Bruno Pavlovsky, the president of fashion for luxury goods maker Chanel, warned the coming year was shaping up to be quite challenging for the fashion and luxury goods industry, as global economic growth continues to decelerate. Speaking on the sidelines of the Metiers d’Art show being held by the company in Manchester, UK this week, Pavlovsky emphasized the difficulties the industry will face in the near future.

Pavlovsky noted that currently the economic conditions are difficult “everywhere, in every single country,” and that is going to affect the luxury sector.

He added, “Luxury is not protected from the economy. I don’t have a crystal ball, but the situation will be tougher than what we saw in 2023.”

Pavlovsky noted that Chanel had recorded a fall in shop visits and purchases from its occasional, and first time, buyers this year, noting the trends was related to the high inflation in both the US and Europe, as well as the record unemployment among the youth in China.

Earlier reports noted that in the US alone in the third quarter, luxury sales increased by a mere 2% after stagnating in the previous quarter. Meanwhile in Europe, where during the April to June period revenue growth among luxury brands grew 19%, in the third quarter that growth slowed to 7%. Pavlovsky noted the numbers were not unexpected, and should be seen as “normal,” since luxury goods “can’t be in permanent two-digit growth.”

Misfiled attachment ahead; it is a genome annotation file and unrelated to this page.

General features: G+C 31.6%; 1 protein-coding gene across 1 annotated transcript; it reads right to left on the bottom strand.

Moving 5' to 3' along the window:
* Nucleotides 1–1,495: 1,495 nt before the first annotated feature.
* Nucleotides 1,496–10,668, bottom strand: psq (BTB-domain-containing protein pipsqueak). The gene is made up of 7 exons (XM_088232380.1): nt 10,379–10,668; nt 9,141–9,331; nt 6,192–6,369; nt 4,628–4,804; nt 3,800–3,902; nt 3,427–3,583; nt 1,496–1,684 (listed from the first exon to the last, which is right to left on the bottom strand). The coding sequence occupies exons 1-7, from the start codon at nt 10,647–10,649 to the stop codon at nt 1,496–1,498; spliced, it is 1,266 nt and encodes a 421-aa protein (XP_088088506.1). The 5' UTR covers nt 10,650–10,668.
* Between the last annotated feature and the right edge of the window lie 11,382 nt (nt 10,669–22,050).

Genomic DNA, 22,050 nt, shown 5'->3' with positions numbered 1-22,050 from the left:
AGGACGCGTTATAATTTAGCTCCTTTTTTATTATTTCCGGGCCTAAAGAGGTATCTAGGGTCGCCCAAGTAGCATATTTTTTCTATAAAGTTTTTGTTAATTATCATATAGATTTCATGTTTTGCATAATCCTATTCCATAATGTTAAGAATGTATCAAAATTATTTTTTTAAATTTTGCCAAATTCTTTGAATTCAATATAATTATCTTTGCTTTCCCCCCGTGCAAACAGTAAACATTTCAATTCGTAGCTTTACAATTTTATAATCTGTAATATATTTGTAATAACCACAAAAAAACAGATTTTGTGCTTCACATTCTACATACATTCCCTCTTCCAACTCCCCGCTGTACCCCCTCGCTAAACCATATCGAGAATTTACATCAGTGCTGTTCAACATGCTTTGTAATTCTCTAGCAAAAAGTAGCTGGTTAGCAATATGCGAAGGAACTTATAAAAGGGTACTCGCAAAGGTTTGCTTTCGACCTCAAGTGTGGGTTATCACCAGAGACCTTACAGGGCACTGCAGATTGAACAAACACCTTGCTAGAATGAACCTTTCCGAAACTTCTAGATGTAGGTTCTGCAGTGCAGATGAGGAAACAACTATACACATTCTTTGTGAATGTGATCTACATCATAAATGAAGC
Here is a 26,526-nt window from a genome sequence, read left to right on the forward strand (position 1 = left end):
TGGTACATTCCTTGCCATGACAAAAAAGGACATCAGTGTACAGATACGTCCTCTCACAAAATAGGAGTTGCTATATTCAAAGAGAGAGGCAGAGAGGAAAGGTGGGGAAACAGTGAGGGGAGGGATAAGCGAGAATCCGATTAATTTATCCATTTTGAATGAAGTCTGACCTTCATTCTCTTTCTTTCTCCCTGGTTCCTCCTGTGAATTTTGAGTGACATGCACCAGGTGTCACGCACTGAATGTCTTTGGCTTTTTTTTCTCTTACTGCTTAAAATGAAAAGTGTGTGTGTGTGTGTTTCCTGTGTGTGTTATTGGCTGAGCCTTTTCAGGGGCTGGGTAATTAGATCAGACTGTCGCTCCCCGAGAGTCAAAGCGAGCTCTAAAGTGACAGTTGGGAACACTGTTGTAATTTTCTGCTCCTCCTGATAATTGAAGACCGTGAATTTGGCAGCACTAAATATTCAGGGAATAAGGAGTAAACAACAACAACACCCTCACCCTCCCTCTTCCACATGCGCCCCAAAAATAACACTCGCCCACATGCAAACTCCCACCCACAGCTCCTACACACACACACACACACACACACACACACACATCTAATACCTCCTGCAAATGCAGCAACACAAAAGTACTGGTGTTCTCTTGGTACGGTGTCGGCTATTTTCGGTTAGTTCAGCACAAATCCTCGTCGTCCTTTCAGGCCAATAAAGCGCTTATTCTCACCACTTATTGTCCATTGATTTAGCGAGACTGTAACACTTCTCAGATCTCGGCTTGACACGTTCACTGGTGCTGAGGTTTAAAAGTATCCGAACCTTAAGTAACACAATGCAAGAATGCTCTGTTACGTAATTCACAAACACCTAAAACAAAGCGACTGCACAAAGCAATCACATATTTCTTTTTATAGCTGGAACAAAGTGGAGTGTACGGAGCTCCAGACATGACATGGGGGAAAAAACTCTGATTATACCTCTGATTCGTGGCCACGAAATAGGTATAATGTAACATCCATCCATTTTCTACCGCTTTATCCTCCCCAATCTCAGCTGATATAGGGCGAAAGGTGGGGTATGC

Among luxury brands concerned over the current economic environment, Chanel is not alone. Other brands, from LVMH to Gucci have reported sales growth slowing and revenue declining as inflation and worries over a potential recession have curbed consumers’ appetites for luxury goods. As one example, Cartier-owned Richemont reported last month that half-year results were demonstrating a 3% decline in the sales of its luxury watch sales globally, as well as a 17% decline in the Americas.

In a note to Bloomberg, HSBC analysts wrote that “Luxury is unfortunately not recession-proof,” and that the “stellar growth” seen in sales in the years leading up to the pandemic were likely over.

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